Missouri Highway patrol’s stop and search was illegal – again

A new case out of the Missouri Court of Appeals, State v. Ross is another in a series of Highway Patrol cases where the defendant was charged with drug possession after an illegal detention and search of his car. The surprise is not that patrol officers have done this, but that there are prosecutors who–to this very day–still prosecute such cases.

The Defendant, Ross, was driving a rental car and got stopped for speeding. The patrolman pulled him over, put Ross in his patrol car, wrote Ross a warning ticket and told him he was free to go. At that point the legal traffic stop was officially over.

As Ross walked back his car, the officer got out of his car and called out to Ross. Ross and the officer talked a bit. Ross agreed to answer some more questions, mostly related to Ross’s opinions about drug use. Finally, the officer asked if he could search the car. Ross said no, not unless his passenger agreed.

The officer asked the passenger for permission to search the car. He refused. The officer called for the drug dog. An hour after the traffic stop began, the dog arrived and sniffed out marijuana in the trunk.

Ross was arrested, along with his passenger. The prosecutor filed the charge, a defense motion to suppress was heard and the evidence was thrown out by the court because the continued detention of the defendant was illegal. That trial court decision was upheld by the Missouri Court of Appeals on June 3, 2008.

By now, I expect police and prosecutors have figured this out:

When an officer makes a legal traffic stop, finishes the stop, and releases a person–and if they have no further grounds on which to detain them–then THEY MUST LET THEM GO.

They cannot keep a person any longer under the pretense of having a chat between friends, not unless the driver clearly understands he is free to leave and feels no compulsion to stay and answer questions. Such would seldom be the case when one party is an unarmed citizen and the other is a uniformed & armed police officer who has pulled the citizen over by threat of force.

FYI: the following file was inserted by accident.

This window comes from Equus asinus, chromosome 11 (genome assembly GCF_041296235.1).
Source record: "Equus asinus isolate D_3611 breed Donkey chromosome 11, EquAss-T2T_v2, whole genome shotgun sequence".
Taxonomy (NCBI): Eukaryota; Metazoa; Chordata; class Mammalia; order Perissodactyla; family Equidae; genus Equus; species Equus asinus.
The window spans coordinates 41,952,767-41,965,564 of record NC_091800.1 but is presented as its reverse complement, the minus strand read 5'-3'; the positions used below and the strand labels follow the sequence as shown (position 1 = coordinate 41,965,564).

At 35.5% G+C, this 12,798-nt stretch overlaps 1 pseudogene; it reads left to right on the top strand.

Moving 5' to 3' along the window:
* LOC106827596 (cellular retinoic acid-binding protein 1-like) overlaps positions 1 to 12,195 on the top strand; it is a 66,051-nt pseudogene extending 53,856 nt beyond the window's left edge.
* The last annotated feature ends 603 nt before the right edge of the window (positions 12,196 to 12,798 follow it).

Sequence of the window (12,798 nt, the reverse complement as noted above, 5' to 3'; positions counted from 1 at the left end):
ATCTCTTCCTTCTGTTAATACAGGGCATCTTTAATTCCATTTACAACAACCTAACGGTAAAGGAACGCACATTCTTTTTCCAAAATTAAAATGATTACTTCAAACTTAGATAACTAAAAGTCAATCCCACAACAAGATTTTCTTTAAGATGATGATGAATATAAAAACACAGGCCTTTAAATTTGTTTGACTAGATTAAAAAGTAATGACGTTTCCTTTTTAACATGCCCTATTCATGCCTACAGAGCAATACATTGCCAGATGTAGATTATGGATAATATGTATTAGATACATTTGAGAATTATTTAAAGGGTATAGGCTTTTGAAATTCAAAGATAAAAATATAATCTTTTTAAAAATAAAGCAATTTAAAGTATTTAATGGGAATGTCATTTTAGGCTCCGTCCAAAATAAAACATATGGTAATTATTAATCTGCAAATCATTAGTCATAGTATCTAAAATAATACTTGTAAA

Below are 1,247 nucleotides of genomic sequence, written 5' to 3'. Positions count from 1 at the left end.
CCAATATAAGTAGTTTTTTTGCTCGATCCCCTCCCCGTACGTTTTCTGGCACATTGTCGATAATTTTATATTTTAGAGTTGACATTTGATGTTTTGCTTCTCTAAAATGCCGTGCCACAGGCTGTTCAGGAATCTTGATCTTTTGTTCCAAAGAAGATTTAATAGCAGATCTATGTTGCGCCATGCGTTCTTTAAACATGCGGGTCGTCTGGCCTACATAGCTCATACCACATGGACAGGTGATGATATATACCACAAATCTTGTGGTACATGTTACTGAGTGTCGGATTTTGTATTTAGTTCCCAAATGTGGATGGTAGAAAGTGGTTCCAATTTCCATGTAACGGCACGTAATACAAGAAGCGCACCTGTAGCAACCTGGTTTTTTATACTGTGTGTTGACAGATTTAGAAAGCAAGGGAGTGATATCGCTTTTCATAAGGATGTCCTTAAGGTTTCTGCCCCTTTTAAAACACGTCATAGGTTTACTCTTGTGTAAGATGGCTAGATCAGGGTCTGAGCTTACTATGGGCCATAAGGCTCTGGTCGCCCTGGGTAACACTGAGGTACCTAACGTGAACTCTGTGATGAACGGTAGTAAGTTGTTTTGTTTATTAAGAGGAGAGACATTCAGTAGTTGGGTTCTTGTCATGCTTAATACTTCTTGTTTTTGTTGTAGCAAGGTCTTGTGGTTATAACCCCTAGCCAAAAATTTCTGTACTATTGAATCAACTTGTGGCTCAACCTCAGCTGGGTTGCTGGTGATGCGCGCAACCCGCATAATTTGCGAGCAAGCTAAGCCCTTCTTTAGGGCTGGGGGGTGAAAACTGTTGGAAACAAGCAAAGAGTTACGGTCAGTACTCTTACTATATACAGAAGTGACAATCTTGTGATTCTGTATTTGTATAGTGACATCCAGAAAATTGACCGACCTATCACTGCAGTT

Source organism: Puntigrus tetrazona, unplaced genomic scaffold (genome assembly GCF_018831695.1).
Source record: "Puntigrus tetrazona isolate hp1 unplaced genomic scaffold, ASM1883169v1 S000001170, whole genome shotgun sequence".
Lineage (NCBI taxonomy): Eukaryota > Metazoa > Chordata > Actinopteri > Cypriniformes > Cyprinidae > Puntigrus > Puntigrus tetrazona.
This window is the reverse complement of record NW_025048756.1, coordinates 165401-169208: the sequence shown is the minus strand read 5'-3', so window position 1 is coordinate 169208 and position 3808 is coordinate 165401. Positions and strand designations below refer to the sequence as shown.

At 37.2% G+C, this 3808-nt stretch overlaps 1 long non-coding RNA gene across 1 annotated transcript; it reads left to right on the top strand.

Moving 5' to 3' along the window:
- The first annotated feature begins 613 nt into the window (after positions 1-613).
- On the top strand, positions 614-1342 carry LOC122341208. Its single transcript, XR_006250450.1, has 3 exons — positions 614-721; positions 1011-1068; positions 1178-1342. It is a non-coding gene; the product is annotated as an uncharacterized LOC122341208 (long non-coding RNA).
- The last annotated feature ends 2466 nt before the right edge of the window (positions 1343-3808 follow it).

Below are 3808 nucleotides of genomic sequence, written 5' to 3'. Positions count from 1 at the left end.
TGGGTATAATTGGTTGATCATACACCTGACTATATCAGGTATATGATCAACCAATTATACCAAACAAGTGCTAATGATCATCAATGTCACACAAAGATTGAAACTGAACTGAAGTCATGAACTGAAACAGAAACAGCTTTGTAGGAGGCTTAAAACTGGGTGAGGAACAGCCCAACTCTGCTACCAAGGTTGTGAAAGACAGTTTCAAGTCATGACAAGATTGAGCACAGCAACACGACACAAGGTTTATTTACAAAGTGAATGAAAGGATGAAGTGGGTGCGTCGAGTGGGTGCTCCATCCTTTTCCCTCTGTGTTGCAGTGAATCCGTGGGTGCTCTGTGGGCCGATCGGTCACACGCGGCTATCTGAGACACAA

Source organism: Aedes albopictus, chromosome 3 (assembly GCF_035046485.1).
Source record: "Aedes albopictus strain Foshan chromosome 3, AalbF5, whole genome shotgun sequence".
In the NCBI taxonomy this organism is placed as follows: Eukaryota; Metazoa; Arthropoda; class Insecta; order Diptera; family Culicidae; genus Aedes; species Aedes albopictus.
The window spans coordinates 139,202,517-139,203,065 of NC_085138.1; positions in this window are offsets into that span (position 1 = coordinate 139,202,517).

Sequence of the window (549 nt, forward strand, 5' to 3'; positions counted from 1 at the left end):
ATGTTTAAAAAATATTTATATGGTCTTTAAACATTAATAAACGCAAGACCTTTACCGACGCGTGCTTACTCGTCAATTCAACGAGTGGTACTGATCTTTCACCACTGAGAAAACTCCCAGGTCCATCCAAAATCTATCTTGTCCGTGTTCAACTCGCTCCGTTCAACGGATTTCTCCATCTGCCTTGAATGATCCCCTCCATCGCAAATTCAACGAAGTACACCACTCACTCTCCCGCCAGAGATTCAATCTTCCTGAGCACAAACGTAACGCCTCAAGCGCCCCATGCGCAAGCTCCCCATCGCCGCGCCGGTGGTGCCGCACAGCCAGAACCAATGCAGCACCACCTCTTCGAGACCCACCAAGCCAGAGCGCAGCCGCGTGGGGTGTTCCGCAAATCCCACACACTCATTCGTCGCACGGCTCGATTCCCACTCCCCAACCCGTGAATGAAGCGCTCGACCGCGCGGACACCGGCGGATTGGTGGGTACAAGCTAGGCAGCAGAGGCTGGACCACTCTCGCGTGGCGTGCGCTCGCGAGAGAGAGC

Obviously, this rule is violated even more when the police press even harder and ask to search and are refused. And then they detain the driver or the car while they wait for a drug dog. There can be no excuse for this. None.

The Prosecutors fought this case for over four years before they finally lost. (That’s assuming they dismiss the case now that their evidence has been tossed out for good. As of this writing, they still have not dismissed the case, per casenet in Franklin County #04AB-CR00090).

I hope this is the end of this sort of thing. Better a few miscreants escape punishment than the rest of us live under tyrants. It’s called liberty.

I’m stopped for a DWI. Do I blow into the breathalyzer?

Let’s pretend it’s a clear starry Saturday morning, 1:00 a.m and the cop lights me up and pulls me over. He says I crossed the centerline. I did?

He asks for license and insurance and smells what he will describe in his report as an “odor of intoxicants” emanating from me.